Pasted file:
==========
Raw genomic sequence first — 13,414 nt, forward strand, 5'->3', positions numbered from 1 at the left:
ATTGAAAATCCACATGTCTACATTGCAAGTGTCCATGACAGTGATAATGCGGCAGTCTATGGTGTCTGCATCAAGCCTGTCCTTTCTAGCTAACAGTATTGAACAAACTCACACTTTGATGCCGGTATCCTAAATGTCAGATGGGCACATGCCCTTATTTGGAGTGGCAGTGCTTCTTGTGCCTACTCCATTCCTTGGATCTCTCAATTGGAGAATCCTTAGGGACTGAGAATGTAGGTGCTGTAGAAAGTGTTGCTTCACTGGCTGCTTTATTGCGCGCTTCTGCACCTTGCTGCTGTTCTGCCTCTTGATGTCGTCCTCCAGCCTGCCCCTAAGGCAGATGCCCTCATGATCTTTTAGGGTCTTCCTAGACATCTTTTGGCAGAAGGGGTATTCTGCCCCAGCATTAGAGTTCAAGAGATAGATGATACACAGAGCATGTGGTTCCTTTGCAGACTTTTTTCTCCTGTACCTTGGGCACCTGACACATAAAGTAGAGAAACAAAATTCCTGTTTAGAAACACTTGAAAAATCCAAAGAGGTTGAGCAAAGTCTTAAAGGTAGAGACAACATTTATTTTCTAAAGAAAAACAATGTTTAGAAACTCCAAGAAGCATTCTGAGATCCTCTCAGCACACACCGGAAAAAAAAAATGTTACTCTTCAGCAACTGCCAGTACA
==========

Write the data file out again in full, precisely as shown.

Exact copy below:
Raw genomic sequence first — 13,414 nt, forward strand, 5'->3', positions numbered from 1 at the left:
ATTGAAAATCCACATGTCTACATTGCAAGTGTCCATGACAGTGATAATGCGGCAGTCTATGGTGTCTGCATCAAGCCTGTCCTTTCTAGCTAACAGTATTGAACAAACTCACACTTTGATGCCGGTATCCTAAATGTCAGATGGGCACATGCCCTTATTTGGAGTGGCAGTGCTTCTTGTGCCTACTCCATTCCTTGGATCTCTCAATTGGAGAATCCTTAGGGACTGAGAATGTAGGTGCTGTAGAAAGTGTTGCTTCACTGGCTGCTTTATTGCGCGCTTCTGCACCTTGCTGCTGTTCTGCCTCTTGATGTCGTCCTCCAGCCTGCCCCTAAGGCAGATGCCCTCATGATCTTTTAGGGTCTTCCTAGACATCTTTTGGCAGAAGGGGTATTCTGCCCCAGCATTAGAGTTCAAGAGATAGATGATACACAGAGCATGTGGTTCCTTTGCAGACTTTTTTCTCCTGTACCTTGGGCACCTGACACATAAAGTAGAGAAACAAAATTCCTGTTTAGAAACACTTGAAAAATCCAAAGAGGTTGAGCAAAGTCTTAAAGGTAGAGACAACATTTATTTTCTAAAGAAAAACAATGTTTAGAAACTCCAAGAAGCATTCTGAGATCCTCTCAGCACACACCGGAAAAAAAAAATGTTACTCTTCAGCAACTGCCAGTACA